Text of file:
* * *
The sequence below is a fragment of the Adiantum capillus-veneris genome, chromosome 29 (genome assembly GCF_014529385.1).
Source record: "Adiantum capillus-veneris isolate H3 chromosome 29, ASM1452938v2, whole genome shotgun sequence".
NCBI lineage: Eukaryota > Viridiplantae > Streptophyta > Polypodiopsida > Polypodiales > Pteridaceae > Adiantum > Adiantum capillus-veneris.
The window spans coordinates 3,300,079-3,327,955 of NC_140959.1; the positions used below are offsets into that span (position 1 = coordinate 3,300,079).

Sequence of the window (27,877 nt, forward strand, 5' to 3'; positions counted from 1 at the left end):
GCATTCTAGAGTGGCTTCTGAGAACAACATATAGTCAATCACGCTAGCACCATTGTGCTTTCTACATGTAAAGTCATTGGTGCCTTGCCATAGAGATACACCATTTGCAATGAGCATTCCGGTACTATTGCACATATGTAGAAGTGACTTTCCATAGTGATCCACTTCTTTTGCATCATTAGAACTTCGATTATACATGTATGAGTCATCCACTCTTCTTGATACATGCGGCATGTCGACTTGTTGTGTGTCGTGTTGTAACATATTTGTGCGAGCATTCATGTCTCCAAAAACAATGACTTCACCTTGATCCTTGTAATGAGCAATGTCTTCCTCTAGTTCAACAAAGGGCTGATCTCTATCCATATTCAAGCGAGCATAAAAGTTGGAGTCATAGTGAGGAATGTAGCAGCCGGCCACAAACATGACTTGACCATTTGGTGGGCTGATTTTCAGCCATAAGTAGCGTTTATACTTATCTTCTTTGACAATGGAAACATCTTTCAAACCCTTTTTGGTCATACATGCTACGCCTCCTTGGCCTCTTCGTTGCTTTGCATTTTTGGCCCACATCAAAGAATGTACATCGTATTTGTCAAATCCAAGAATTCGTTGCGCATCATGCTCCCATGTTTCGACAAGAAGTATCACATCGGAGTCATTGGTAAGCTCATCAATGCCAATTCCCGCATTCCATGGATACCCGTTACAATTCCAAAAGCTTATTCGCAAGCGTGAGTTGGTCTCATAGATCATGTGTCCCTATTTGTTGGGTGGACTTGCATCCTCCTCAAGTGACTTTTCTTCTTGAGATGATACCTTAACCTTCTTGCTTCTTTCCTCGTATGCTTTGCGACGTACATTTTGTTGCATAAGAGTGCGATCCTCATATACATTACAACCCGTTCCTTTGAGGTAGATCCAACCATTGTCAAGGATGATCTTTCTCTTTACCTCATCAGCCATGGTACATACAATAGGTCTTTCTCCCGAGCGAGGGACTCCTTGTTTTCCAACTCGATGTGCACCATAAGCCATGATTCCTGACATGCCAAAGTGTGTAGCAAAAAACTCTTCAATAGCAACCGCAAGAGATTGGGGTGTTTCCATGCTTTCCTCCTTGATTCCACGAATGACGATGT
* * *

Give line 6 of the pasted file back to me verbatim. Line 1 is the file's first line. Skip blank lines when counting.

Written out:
GCATTCTAGAGTGGCTTCTGAGAACAACATATAGTCAATCACGCTAGCACCATTGTGCTTTCTACATGTAAAGTCATTGGTGCCTTGCCATAGAGATACACCATTTGCAATGAGCATTCCGGTACTATTGCACATATGTAGAAGTGACTTTCCATAGTGATCCACTTCTTTTGCATCATTAGAACTTCGATTATACATGTATGAGTCATCCACTCTTCTTGATACATGCGGCATGTCGACTTGTTGTGTGTCGTGTTGTAACATATTTGTGCGAGCATTCATGTCTCCAAAAACAATGACTTCACCTTGATCCTTGTAATGAGCAATGTCTTCCTCTAGTTCAACAAAGGGCTGATCTCTATCCATATTCAAGCGAGCATAAAAGTTGGAGTCATAGTGAGGAATGTAGCAGCCGGCCACAAACATGACTTGACCATTTGGTGGGCTGATTTTCAGCCATAAGTAGCGTTTATACTTATCTTCTTTGACAATGGAAACATCTTTCAAACCCTTTTTGGTCATACATGCTACGCCTCCTTGGCCTCTTCGTTGCTTTGCATTTTTGGCCCACATCAAAGAATGTACATCGTATTTGTCAAATCCAAGAATTCGTTGCGCATCATGCTCCCATGTTTCGACAAGAAGTATCACATCGGAGTCATTGGTAAGCTCATCAATGCCAATTCCCGCATTCCATGGATACCCGTTACAATTCCAAAAGCTTATTCGCAAGCGTGAGTTGGTCTCATAGATCATGTGTCCCTATTTGTTGGGTGGACTTGCATCCTCCTCAAGTGACTTTTCTTCTTGAGATGATACCTTAACCTTCTTGCTTCTTTCCTCGTATGCTTTGCGACGTACATTTTGTTGCATAAGAGTGCGATCCTCATATACATTACAACCCGTTCCTTTGAGGTAGATCCAACCATTGTCAAGGATGATCTTTCTCTTTACCTCATCAGCCATGGTACATACAATAGGTCTTTCTCCCGAGCGAGGGACTCCTTGTTTTCCAACTCGATGTGCACCATAAGCCATGATTCCTGACATGCCAAAGTGTGTAGCAAAAAACTCTTCAATAGCAACCGCAAGAGATTGGGGTGTTTCCATGCTTTCCTCCTTGATTCCACGAATGACGATGT